A new argument for evidentialism

Philosophical Quarterly 56 (225):481–498 (2006)
When we deliberate whether to believe some proposition, we feel immediately compelled to look for evidence of its truth. Philosophers have labelled this feature of doxastic deliberation 'transparency'. I argue that resolving the disagreement in the ethics of belief between evidentialists and pragmatists turns on the correct explanation of transparency. My hypothesis is that it reflects a conceptual truth about belief: a belief that p is correct if and only if p. This normative truth entails that only evidence can be a reason for belief. Although evidentialism does not follow directly from the mere psychological truth that we cannot believe for non-evidential reasons, it does follow directly from the normative conceptual truth about belief which explains why we cannot do so
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DOI 10.1111/j.1467-9213.2006.454.x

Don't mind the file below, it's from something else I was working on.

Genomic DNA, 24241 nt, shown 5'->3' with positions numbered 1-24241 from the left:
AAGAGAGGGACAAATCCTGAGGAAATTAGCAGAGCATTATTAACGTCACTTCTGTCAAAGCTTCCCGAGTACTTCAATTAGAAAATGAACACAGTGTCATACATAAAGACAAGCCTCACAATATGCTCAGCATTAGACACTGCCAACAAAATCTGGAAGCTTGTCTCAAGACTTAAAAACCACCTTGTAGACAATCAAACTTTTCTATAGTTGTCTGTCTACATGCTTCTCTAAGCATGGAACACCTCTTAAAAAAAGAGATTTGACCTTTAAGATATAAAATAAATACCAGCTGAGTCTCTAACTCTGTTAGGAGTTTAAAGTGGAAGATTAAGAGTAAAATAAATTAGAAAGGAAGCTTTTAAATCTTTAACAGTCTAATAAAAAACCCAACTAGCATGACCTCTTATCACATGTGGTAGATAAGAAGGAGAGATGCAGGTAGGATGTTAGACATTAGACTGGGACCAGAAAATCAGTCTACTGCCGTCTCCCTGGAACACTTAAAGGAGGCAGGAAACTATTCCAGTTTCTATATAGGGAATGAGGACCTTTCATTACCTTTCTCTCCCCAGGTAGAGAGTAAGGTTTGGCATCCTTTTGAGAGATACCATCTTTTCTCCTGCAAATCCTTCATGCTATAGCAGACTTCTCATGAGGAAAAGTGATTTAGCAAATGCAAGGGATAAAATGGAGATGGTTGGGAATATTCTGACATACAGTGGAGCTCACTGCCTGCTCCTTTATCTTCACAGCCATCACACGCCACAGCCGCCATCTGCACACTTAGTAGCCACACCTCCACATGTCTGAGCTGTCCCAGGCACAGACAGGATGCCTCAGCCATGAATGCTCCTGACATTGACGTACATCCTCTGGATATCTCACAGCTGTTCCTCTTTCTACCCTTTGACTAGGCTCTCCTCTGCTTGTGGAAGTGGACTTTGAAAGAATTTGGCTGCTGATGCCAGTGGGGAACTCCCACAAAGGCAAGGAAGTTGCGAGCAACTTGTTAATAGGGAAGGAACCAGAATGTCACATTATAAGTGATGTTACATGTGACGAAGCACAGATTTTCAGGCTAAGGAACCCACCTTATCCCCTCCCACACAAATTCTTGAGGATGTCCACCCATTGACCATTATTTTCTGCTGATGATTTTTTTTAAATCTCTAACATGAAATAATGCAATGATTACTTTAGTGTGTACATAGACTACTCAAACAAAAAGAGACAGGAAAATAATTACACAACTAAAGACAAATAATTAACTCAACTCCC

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References found in this work BETA
Nishi Shah (2003). How Truth Governs Belief. Philosophical Review 112 (4):447-482.
Peter Railton (1986). Moral Realism. Philosophical Review 95 (2):163-207.

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Citations of this work BETA
Susanna Rinard (2015). No Exception for Belief. Philosophy and Phenomenological Research 91 (2).
Niko Kolodny (2007). How Does Coherence Matter? Proceedings of the Aristotelian Society 107 (1pt3):229 - 263.

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